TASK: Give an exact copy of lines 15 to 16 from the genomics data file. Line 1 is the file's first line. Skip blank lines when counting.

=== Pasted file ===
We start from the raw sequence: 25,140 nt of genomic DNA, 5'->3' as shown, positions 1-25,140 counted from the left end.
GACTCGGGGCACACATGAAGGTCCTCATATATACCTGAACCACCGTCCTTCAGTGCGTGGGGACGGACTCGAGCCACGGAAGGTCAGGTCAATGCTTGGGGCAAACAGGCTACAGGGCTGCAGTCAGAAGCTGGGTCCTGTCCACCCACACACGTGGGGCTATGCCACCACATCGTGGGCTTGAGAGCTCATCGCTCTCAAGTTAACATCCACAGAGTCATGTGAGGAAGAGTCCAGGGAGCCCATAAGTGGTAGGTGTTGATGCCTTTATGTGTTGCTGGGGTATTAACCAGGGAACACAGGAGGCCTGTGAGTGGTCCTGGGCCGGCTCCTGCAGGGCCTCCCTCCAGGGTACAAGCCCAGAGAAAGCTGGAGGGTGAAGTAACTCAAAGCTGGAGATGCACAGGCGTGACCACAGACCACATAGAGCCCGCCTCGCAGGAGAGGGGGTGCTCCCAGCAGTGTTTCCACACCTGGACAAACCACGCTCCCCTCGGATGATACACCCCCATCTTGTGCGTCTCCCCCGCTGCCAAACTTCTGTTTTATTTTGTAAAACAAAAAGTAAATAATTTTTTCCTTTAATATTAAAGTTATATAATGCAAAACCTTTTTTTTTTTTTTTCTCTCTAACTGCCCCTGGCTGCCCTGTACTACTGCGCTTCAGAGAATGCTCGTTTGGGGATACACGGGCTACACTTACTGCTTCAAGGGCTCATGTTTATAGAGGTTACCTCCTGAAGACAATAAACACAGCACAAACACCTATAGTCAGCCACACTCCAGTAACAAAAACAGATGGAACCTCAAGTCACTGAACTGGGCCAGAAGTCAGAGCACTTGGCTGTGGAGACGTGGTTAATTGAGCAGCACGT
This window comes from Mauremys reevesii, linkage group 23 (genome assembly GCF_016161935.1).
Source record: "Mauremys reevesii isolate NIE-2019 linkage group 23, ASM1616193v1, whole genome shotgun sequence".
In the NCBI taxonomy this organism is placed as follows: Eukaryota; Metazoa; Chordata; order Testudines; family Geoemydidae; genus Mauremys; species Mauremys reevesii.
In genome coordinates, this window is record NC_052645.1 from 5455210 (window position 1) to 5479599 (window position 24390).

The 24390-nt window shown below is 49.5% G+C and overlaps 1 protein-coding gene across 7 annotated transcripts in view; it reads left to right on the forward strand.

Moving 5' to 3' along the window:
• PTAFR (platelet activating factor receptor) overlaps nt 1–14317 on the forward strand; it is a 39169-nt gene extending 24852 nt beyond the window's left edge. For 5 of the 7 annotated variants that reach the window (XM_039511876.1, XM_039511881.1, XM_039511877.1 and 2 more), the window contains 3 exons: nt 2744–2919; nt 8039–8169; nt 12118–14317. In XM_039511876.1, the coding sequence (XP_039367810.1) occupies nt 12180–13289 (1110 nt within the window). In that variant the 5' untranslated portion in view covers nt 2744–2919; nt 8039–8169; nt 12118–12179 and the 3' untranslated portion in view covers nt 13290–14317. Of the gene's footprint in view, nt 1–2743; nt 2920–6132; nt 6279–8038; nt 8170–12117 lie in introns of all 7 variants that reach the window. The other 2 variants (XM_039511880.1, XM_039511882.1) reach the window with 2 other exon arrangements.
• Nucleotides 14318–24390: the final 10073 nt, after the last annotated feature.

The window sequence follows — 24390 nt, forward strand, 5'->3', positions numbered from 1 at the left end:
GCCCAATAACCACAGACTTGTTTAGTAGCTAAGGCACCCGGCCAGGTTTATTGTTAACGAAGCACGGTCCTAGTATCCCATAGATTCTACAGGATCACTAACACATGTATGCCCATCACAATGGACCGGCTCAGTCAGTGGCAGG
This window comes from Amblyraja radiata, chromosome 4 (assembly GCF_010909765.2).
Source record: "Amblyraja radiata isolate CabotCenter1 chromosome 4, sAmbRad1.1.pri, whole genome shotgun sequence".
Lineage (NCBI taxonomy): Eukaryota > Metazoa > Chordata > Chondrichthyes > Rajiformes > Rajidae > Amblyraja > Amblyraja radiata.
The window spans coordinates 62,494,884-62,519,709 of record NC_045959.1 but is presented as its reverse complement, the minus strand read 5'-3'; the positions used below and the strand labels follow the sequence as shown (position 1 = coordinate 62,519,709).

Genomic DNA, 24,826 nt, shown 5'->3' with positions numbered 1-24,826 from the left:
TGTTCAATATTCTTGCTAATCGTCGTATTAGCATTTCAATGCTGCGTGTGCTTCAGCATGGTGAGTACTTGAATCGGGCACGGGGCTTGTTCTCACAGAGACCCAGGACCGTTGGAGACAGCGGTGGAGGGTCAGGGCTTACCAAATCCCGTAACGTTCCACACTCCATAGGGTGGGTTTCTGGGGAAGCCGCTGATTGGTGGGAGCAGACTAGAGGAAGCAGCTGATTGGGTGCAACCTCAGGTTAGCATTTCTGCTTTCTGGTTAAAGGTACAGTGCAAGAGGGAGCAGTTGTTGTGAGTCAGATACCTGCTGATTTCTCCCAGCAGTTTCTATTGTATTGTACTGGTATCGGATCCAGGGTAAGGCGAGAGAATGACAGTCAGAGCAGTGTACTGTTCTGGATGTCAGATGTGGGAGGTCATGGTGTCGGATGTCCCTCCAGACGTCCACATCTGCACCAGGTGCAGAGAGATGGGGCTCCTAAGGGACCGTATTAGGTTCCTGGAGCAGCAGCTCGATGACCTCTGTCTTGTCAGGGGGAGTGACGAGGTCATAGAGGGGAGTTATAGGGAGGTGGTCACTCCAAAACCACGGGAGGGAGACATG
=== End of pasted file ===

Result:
Lineage (NCBI taxonomy): Eukaryota > Metazoa > Chordata > Chondrichthyes > Rajiformes > Rajidae > Amblyraja > Amblyraja radiata.
The window spans coordinates 62,494,884-62,519,709 of record NC_045959.1 but is presented as its reverse complement, the minus strand read 5'-3'; the positions used below and the strand labels follow the sequence as shown (position 1 = coordinate 62,519,709).